Cellular phone service was out the Carthage, Joplin and Springfield areas, western Missouri and most of Kansas for about two hours Thursday morning, forcing people to scramble for ways to communicate.
Phone service went out shortly after 9 a.m. on Thursday for customers of AT&T, one of the largest carriers in the nation and the area.
“Earlier today, some customers in Kansas and Western Missouri may have experienced some issues with 3G wireless services,” AT&T said in a written statement it emailed to The Carthage Press shortly after noon Thursday. “AT&T technicians quickly worked to resolve the issue, and service is currently running normally. We apologize for any inconvenience to our customers.”
The social networking site Facebook was abuzz with conversation about the outage in Carthage and throughout the area affected.
AT&T’s Facebook page had people reporting outages in Kansas City and its suburbs, Joplin, Springfield, Branson, Nixa, Wichita and other areas.
The outage apparently only affected AT&T’s 3G voice and data network. Users with other companies were reporting normal service.
In some cases, people lost all service, including texting and Internet on their smart phones. Others could text during the outage, or check the internet, but could not make phone calls.
In this modern age, when the cellular phone has replaced the landline phone in many homes, many people were saying the loss of cellular service was a big inconvenience.
“I am realizing that if an emergency arises, there is no way to call 911,” said Dale Auguston, Springfield, on The Carthage Press Facebook page. “I think I am going to get another phone with a different carrier, no contract, and have options with two carriers.”
Tiffany Chenault, operations manager with the Jasper County Emergency Services Dispatch Center south of Carthage, said the outage did not affect people’s ability to call for help in an emergency.
“Only the calls people tried to make on their cell phone to our office number would have been affected,” Chenault said. “No emergency service was affected because calling 9-1-1 doesn’t require cellular service on any phone. That’s why children can pick a discarded cell phone at home and still call 9-1-1, that service doesn’t require an active cell phone account.”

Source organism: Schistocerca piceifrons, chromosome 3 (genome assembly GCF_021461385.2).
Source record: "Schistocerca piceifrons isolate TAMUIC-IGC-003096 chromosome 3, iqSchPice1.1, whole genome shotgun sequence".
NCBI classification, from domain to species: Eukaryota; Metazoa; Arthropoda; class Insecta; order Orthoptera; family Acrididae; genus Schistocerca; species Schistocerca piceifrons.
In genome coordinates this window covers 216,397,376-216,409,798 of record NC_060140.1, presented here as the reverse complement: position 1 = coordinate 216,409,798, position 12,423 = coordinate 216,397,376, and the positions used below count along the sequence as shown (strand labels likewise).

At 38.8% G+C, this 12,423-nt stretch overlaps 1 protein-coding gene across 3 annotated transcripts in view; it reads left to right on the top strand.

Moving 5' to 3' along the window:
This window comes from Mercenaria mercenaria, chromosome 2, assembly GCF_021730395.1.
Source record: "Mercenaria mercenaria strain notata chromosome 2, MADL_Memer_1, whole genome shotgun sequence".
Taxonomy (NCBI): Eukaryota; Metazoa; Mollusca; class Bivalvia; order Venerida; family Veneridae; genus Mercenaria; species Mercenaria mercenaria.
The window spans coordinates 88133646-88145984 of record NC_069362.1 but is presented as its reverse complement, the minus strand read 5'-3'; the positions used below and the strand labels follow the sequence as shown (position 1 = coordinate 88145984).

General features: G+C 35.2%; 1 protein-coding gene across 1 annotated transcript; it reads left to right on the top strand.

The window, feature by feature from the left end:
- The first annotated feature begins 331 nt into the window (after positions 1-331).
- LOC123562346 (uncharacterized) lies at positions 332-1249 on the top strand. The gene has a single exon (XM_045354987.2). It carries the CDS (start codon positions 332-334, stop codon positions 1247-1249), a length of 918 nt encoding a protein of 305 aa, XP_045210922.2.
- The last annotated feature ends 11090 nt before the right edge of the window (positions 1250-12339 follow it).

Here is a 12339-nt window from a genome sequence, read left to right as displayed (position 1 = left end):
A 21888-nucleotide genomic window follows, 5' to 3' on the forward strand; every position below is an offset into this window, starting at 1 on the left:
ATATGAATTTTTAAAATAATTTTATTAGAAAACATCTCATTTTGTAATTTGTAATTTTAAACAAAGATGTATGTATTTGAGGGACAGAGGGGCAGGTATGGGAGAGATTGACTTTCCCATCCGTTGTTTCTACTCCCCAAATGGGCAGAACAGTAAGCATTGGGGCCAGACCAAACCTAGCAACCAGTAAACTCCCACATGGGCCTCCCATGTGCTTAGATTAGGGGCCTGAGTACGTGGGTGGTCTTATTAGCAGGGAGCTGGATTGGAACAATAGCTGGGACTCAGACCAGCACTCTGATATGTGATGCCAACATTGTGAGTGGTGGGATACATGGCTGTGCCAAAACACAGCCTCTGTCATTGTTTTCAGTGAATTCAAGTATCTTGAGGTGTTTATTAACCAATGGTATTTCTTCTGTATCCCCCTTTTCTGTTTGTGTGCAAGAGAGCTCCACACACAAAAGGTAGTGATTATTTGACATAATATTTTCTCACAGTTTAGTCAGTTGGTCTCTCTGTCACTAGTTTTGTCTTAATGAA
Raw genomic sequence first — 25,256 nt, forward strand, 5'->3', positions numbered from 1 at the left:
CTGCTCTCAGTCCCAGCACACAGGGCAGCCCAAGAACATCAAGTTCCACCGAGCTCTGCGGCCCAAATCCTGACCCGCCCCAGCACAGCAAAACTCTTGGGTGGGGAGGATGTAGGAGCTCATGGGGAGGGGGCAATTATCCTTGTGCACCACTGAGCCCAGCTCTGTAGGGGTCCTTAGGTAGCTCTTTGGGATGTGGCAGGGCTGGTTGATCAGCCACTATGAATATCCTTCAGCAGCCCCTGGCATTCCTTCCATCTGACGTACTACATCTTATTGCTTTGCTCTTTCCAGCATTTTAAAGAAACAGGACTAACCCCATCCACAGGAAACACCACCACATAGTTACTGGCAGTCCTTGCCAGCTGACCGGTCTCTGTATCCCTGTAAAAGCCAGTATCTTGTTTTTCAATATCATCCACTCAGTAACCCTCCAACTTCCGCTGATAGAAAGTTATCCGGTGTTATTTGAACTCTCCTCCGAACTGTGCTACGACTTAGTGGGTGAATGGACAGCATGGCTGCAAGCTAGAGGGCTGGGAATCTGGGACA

Chenault said the center received a number of calls from firefighters, police and other emergency workers making sure that the center was still receiving 9-1-1 calls in the outage.
Lee Carlson, owner and operator of Rumor Has It, a new restaurant at 227 E. Third St., just off the Carthage Square, said his business was seriously affected because, for now, they take carryout and delivery orders only by phone.
Page 2 of 2 - He and his wife Lilly Carlson plan to open their business to sit-down traffic next week, but call-in orders are nearly all of their business for now.
“It’s huge for us, it’s the difference between are we open or are we closed,” Lee Carlson, who also serves on the Carthage City Council, said. “If the cell phone doesn’t work, we may as well be closed because we’re not doing any business and that impacts our business and our income.”
Carlson said his family is one of those that has given up their landline phones in favor of only using their cell phones. He said they considered a landline phone for their restaurant, but decided it was a $70-to-$100-per-month expense that they didn’t need.
“It seems like the only thing the land line was good for was getting calls from telemarketers and politicians,” Carlson said. “Most of the people I know started calling us and each other on the cell phone so we’ve given up our land lines. I think people keep the land line for the security of 9-1-1 service because if you call 9-1-1 on a land line, they know exactly where you are.”